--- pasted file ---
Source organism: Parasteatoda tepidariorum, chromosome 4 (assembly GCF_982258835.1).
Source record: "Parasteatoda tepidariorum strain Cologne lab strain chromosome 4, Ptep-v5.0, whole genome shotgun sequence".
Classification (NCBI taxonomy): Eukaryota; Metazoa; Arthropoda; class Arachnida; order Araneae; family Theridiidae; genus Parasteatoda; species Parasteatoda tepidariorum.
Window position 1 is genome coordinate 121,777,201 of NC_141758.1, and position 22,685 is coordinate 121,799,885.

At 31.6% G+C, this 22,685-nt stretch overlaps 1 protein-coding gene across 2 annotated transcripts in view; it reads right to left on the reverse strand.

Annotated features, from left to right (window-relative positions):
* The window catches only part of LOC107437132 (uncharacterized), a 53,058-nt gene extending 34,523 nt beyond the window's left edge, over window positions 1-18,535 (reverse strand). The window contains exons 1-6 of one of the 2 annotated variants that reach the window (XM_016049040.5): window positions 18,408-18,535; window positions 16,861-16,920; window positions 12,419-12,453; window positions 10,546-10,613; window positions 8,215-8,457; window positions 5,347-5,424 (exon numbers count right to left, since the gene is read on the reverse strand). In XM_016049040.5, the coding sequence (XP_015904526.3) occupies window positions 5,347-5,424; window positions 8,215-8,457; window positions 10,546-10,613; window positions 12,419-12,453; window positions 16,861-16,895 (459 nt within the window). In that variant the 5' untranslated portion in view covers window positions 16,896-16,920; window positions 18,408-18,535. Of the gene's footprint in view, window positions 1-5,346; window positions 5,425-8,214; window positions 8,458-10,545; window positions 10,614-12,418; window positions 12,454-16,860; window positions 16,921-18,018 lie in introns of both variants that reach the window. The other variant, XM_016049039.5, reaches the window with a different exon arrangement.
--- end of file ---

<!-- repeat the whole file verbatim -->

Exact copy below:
Source organism: Parasteatoda tepidariorum, chromosome 4 (assembly GCF_982258835.1).
Source record: "Parasteatoda tepidariorum strain Cologne lab strain chromosome 4, Ptep-v5.0, whole genome shotgun sequence".
Classification (NCBI taxonomy): Eukaryota; Metazoa; Arthropoda; class Arachnida; order Araneae; family Theridiidae; genus Parasteatoda; species Parasteatoda tepidariorum.
Window position 1 is genome coordinate 121,777,201 of NC_141758.1, and position 22,685 is coordinate 121,799,885.

At 31.6% G+C, this 22,685-nt stretch overlaps 1 protein-coding gene across 2 annotated transcripts in view; it reads right to left on the reverse strand.

Annotated features, from left to right (window-relative positions):
* The window catches only part of LOC107437132 (uncharacterized), a 53,058-nt gene extending 34,523 nt beyond the window's left edge, over window positions 1-18,535 (reverse strand). The window contains exons 1-6 of one of the 2 annotated variants that reach the window (XM_016049040.5): window positions 18,408-18,535; window positions 16,861-16,920; window positions 12,419-12,453; window positions 10,546-10,613; window positions 8,215-8,457; window positions 5,347-5,424 (exon numbers count right to left, since the gene is read on the reverse strand). In XM_016049040.5, the coding sequence (XP_015904526.3) occupies window positions 5,347-5,424; window positions 8,215-8,457; window positions 10,546-10,613; window positions 12,419-12,453; window positions 16,861-16,895 (459 nt within the window). In that variant the 5' untranslated portion in view covers window positions 16,896-16,920; window positions 18,408-18,535. Of the gene's footprint in view, window positions 1-5,346; window positions 5,425-8,214; window positions 8,458-10,545; window positions 10,614-12,418; window positions 12,454-16,860; window positions 16,921-18,018 lie in introns of both variants that reach the window. The other variant, XM_016049039.5, reaches the window with a different exon arrangement.